The right metaphor can increase patient understanding

Ohio State University just released a study showing that the language doctors use with their patients can help determine whether these patients agree to participate in clinical trials testing new cancer treatments.

The same thing holds true with chiropractic and other wellness professions — using good metaphors can help explain everything from subluxations to chi energy and determine whether people decide to receive (or continue receiving) care.

The nervous system as water hose metaphor has been used for years.

In the study, doctors explained the concept of “randomization” to a group of 64 low-income, rural women over age 50 living in Appalachia. All of them watched a short video produced by the National Cancer Institute describing clinical trials. They then watched an additional video further explaining randomization, featuring a local doctor.

A third of the participants saw a video which explained randomization using simple language: “Randomization is a method used to ensure the research study is fair. It means that patients are assigned by chance to different treatment groups.”

For a second group, the video explained that randomization was like “a flip of the coin” determining whether they would be in the treatment or standard-care group. “The chance of getting heads is the same as getting tails,” the doctor said.

The third group saw a different video with a local doctor who explained randomization with a metaphor that it was “like determining the sex of a baby. The possibility of a boy is the same as the possibility of a girl.”

Some people didn’t need the “metaphor” video at all. They paid attention to the first video and understood the concept. But for others, the metaphors helped – in different ways.  The “flip of the coin” concept was a turnoff to most (the ‘winner-loser’ notion isn’t real smart when you’re talking about cancer treatment!) while for most of the women, the baby metaphor worked.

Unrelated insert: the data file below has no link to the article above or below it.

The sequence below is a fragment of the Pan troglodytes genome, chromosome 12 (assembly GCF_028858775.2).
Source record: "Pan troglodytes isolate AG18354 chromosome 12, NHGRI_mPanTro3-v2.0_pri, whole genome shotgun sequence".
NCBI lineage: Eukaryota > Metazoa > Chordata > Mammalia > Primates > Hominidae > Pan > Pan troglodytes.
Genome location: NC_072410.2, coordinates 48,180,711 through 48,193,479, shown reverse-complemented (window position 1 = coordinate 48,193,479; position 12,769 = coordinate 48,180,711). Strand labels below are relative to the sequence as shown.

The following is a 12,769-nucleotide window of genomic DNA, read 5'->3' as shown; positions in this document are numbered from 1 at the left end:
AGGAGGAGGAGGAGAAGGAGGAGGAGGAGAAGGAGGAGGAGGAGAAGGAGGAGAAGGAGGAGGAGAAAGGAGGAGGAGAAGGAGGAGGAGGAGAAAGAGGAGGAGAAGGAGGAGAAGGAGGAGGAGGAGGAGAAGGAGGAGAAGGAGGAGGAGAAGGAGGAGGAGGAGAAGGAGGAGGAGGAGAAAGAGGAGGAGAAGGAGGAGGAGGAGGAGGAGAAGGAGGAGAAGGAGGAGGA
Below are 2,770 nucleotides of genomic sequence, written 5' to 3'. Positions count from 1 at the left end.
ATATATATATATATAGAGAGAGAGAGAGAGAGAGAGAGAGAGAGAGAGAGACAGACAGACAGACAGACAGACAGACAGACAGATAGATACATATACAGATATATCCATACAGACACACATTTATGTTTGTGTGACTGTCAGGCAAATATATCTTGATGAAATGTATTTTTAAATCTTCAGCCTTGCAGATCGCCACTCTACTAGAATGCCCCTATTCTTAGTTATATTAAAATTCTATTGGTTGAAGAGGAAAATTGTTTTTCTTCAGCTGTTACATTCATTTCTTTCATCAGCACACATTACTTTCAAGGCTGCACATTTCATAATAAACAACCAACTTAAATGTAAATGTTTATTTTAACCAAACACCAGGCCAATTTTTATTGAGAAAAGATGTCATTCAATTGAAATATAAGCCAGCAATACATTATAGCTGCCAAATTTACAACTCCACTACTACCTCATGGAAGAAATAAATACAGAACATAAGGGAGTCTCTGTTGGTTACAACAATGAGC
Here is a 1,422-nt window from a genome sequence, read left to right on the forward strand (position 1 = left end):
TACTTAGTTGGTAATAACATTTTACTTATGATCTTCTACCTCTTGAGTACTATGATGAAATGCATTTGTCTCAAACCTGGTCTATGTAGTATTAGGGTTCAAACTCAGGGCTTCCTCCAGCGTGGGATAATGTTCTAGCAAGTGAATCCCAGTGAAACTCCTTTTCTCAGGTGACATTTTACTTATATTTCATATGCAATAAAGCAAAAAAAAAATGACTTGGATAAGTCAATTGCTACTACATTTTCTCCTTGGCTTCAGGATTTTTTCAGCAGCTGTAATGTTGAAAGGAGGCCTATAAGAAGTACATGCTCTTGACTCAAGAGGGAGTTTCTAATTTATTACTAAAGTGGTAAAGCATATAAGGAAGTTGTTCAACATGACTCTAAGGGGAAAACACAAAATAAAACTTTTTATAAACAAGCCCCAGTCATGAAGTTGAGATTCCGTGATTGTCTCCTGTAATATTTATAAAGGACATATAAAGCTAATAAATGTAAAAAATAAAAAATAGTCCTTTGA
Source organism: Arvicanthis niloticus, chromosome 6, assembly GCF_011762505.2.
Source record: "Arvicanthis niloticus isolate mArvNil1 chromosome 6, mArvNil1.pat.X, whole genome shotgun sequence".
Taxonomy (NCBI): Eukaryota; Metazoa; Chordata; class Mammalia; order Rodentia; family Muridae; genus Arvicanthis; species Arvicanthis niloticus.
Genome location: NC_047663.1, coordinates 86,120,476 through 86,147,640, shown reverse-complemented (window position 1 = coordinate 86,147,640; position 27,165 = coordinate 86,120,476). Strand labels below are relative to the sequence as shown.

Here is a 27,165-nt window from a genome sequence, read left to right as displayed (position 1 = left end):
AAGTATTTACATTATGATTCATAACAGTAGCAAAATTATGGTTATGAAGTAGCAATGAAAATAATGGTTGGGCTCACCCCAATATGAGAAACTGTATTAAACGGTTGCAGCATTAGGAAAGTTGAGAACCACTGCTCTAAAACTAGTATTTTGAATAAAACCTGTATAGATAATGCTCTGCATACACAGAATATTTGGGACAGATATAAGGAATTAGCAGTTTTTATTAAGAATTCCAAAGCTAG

Using metaphors to explain concepts like subluxations, neurological functioning and symptoms (such as the well-used light bulb, train system or fire alarm) are all helpful, but we have to consider our “audience” when we choose which metaphor to use. While it may sound sexist to make assumptions about such things, using mechanical or sports metaphors are likely to have more impact on male patients and clients. Metaphors involving relationships and recipes are generally going to elicit more response among women.

As non-medical providers, wellness professionals also need to be careful about using metaphors that portray the body in an overly mechanistic manner. Neurolinguistic psychotherapists Penny Tompkins and James Lawley point out in an article titled The Mind, Metaphor and Health, that “Doctors [i.e., medical doctors] tended to use metaphors which assume the body is a machine (the urinary tract was the ‘waterworks’, bodies could be ‘repaired’, joints suffer ‘wear and tear’); illness is a puzzle (symptoms are ‘clues’ to ‘problems’ that have to be ‘solved’); and a doctor is a controller (they ‘administer’ medication to ‘manage’ symptoms and ‘control’ disease).”

Wellness professionals need to develop and use a new set of metaphors that stress the vitalistic nature of the body without pushing too far into the realm of religious rhetoric. It’s an interesting challenge but the right metaphors ultimately will help redefine health and educate patients.

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